A few weeks ago I attended a conference for Higher Education administrators from Community Colleges with a focus on Big Data. Big Data, we heard, is Huge. Massive. A Big Deal: We can now look at user behavior by counting mouse clicks as people navigate a website, see how many page views and what time of the day a student is doing homework, and break that down even further; maybe we can even start to tell students what time of day they study best, by looking at their results. We can see where online students get stuck, giving educators an idea of how to better explain things. With Big Data, we don't ask questions and look for the answer; the "data-first philosophy" mashes together the information from social networks and everywhere else on the web and we gain insights from what it tells us. And the cost is low; we can experiment often, looking for correlation rather than causation. It has turned analysis on its head, and everyone is bubbling with its potential.
The burning question among educators, as we shift our courses to various new models of blended and online learning, is: How can we make our students (especially those online students) more successful? (In other words, retention, retention, retention.) Obviously the online class has incredible potential; besides the time and money in transportation alone it frees up for the very busy community college student - many of whom are studying in a second language, are single parents and working at least part time - the online environment offers pathways to information and tools that can enhance, supplement and support learning at every level. The answer to that, from what I could gather from the Big Data experts, is to use the now-incredible power of data to analyze performance, use course analytics and hire very specialized experts in Big Data to glean how students are performing and how to make them perform better. (The "low cost" part breaks down a bit here.)
I am happy for Big Data; what a wonderfully useful tool to come out of our computer lives! But the whole time I listened to the presentations (many of which were coming from people involved with companies standing to benefit from Big Data users) I felt a nagging concern.
No one was talking about caring. The way to make any student stay involved is to make a personal connection and recognize that student as an individual. Even in my MOOC, even more than I expected, I was able to connect with my students by being a part of the discussions, responding as much as possible to as many as possible. ( I facilitated it along with doing my regular job, spending an hour in the morning and a few hours in the evenings checking in and answering questions.) I also structured the course so that the students had a chance to learn about themselves and each other as an integral part of the learning experience. We had a Facebook page, used twitter (#CnHyBest) and I made frequent announcements and updates, sometimes incorporating student responses. One of my early tweets was, "This MOOC classroom is so vibrant and international...can feel the energy pulsing from the computer!" Over a third of the active participants completed the final project for a certificate of completion...a very high rate for a MOOC course.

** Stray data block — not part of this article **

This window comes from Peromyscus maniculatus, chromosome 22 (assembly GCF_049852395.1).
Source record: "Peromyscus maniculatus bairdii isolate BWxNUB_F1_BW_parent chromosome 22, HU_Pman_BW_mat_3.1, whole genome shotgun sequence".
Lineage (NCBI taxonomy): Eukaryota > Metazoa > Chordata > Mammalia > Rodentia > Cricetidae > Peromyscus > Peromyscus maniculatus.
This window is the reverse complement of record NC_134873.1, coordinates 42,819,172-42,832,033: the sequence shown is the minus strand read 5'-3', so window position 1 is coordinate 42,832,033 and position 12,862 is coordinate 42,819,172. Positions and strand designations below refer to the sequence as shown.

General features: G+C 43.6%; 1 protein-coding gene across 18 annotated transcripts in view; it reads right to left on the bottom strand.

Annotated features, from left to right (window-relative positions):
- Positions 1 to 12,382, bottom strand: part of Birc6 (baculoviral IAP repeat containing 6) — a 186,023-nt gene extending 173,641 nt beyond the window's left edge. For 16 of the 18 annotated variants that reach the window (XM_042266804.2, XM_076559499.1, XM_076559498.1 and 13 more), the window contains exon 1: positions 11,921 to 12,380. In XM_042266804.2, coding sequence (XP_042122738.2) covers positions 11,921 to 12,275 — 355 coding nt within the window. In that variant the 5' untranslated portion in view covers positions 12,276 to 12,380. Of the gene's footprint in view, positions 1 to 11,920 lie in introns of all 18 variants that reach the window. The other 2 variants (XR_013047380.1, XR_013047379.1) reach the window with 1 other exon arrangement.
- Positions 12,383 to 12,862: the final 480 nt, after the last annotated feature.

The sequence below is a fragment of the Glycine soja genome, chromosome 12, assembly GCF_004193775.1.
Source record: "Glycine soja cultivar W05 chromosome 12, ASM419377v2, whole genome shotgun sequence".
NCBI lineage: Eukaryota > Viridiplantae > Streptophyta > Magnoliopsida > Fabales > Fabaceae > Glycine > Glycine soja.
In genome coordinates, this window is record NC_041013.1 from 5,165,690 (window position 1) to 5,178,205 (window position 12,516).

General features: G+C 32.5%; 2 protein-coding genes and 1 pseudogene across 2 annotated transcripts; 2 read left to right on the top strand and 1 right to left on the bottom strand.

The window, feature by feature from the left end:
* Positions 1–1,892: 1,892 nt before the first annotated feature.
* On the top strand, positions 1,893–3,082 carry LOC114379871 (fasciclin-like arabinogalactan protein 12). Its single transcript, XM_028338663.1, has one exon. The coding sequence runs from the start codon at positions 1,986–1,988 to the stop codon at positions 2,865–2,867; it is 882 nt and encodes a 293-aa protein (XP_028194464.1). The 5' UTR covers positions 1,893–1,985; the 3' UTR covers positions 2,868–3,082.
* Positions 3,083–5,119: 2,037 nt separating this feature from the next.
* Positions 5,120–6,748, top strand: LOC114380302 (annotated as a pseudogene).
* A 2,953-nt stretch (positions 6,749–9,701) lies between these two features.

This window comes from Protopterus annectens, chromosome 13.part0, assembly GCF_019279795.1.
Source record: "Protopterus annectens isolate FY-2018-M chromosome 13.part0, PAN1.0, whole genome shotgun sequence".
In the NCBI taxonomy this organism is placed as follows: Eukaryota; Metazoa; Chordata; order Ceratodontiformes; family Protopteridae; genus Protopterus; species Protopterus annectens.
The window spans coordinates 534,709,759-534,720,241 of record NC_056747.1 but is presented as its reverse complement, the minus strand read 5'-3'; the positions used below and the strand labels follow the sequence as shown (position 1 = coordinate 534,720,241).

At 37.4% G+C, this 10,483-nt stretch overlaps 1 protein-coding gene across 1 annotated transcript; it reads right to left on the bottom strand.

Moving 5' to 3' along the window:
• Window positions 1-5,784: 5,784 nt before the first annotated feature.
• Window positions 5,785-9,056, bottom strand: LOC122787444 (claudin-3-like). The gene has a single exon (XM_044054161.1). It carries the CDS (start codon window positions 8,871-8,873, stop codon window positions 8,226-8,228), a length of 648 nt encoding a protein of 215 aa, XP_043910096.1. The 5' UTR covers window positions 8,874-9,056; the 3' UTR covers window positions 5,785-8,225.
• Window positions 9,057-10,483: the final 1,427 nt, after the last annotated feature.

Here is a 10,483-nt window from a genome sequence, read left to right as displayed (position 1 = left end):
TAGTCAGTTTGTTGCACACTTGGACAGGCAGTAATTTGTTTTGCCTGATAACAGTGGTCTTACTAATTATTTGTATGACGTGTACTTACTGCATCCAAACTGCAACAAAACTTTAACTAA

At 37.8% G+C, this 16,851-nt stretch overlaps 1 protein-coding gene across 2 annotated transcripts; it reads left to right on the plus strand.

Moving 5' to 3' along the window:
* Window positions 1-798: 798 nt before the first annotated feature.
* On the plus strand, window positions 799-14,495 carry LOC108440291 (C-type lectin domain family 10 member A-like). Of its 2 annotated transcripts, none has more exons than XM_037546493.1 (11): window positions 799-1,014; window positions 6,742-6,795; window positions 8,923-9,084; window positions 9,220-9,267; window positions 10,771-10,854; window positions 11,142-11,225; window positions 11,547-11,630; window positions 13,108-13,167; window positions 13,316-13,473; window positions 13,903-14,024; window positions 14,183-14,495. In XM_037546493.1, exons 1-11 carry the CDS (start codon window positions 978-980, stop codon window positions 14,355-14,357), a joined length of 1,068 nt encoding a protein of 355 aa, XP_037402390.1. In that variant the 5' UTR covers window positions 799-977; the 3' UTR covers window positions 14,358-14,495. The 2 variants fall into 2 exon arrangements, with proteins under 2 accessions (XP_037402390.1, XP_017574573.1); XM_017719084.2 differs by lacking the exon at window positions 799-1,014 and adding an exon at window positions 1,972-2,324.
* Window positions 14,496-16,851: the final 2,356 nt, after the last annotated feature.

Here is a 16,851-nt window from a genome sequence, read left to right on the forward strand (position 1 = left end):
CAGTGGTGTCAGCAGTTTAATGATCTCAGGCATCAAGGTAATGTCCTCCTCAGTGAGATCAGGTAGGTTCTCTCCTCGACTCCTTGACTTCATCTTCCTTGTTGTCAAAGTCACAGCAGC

Caring doesn't sound very academic and it certainly isn't as new as Big Data. But I think any course that has a strong element of caring will retain more students than a course with low teacher-student interaction. The key is having an involved teacher who is trained not just in the subject matter but also to listen, watch for falters, be ready to gently cajole, try new things, and convey a sense of enthusiasm. Online teaching allows us so much more than more data; it allows us to have personal conversations with many people, and for them to have conversations with each other. We should be looking at it as a chance to get personally involved with our student success. MOOCs aside, the online teacher can reach each and every student in a way that empowers and motivates them. Each teacher needs to embrace the idea that we can have an effect on student lives beyond the subject matter. This is a skill that needs to be understood and talked about as much as anything else when it comes to student success.
This was on my mind when I saw a quote by the Dalai Lama on a friend's facebook page : "Open your arms to change, but never let go of your loving kindness." I created the infographic below thinking that I want to get more of a conversation going about this aspect of online teaching among educators. For increased student success, the answer is so clear.
(By the way I will be teaching the course again starting Oct. 21st; you can find it at The Canvas Network - Hybrid Courses: Best of Both Worlds.)